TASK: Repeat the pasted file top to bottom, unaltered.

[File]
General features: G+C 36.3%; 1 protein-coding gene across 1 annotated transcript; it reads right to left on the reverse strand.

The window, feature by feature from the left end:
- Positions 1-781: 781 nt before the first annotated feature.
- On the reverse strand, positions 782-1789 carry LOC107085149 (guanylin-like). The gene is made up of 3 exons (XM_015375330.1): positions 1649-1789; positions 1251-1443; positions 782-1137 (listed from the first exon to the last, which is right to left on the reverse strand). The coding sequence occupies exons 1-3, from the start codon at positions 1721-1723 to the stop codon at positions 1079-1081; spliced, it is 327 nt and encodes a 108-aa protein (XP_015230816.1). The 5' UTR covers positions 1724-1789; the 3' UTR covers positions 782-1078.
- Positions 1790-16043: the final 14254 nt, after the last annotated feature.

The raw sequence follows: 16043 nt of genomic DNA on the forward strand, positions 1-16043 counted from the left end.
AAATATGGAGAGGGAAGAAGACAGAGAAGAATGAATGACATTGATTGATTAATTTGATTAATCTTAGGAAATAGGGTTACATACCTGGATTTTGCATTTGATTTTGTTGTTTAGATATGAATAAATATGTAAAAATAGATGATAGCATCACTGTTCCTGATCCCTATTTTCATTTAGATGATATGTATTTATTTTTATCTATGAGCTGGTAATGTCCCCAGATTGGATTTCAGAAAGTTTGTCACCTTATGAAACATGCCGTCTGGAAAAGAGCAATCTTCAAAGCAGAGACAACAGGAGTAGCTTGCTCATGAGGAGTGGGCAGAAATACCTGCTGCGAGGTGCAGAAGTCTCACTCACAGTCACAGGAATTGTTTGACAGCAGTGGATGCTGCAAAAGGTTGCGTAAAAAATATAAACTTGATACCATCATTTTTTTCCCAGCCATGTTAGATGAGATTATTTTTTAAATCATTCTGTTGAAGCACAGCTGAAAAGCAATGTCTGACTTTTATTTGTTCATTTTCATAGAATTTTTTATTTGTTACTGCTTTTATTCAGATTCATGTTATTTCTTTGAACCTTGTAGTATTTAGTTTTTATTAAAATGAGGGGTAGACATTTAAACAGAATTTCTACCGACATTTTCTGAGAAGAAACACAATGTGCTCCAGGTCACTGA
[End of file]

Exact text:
General features: G+C 36.3%; 1 protein-coding gene across 1 annotated transcript; it reads right to left on the reverse strand.

The window, feature by feature from the left end:
- Positions 1-781: 781 nt before the first annotated feature.
- On the reverse strand, positions 782-1789 carry LOC107085149 (guanylin-like). The gene is made up of 3 exons (XM_015375330.1): positions 1649-1789; positions 1251-1443; positions 782-1137 (listed from the first exon to the last, which is right to left on the reverse strand). The coding sequence occupies exons 1-3, from the start codon at positions 1721-1723 to the stop codon at positions 1079-1081; spliced, it is 327 nt and encodes a 108-aa protein (XP_015230816.1). The 5' UTR covers positions 1724-1789; the 3' UTR covers positions 782-1078.
- Positions 1790-16043: the final 14254 nt, after the last annotated feature.

The raw sequence follows: 16043 nt of genomic DNA on the forward strand, positions 1-16043 counted from the left end.
AAATATGGAGAGGGAAGAAGACAGAGAAGAATGAATGACATTGATTGATTAATTTGATTAATCTTAGGAAATAGGGTTACATACCTGGATTTTGCATTTGATTTTGTTGTTTAGATATGAATAAATATGTAAAAATAGATGATAGCATCACTGTTCCTGATCCCTATTTTCATTTAGATGATATGTATTTATTTTTATCTATGAGCTGGTAATGTCCCCAGATTGGATTTCAGAAAGTTTGTCACCTTATGAAACATGCCGTCTGGAAAAGAGCAATCTTCAAAGCAGAGACAACAGGAGTAGCTTGCTCATGAGGAGTGGGCAGAAATACCTGCTGCGAGGTGCAGAAGTCTCACTCACAGTCACAGGAATTGTTTGACAGCAGTGGATGCTGCAAAAGGTTGCGTAAAAAATATAAACTTGATACCATCATTTTTTTCCCAGCCATGTTAGATGAGATTATTTTTTAAATCATTCTGTTGAAGCACAGCTGAAAAGCAATGTCTGACTTTTATTTGTTCATTTTCATAGAATTTTTTATTTGTTACTGCTTTTATTCAGATTCATGTTATTTCTTTGAACCTTGTAGTATTTAGTTTTTATTAAAATGAGGGGTAGACATTTAAACAGAATTTCTACCGACATTTTCTGAGAAGAAACACAATGTGCTCCAGGTCACTGA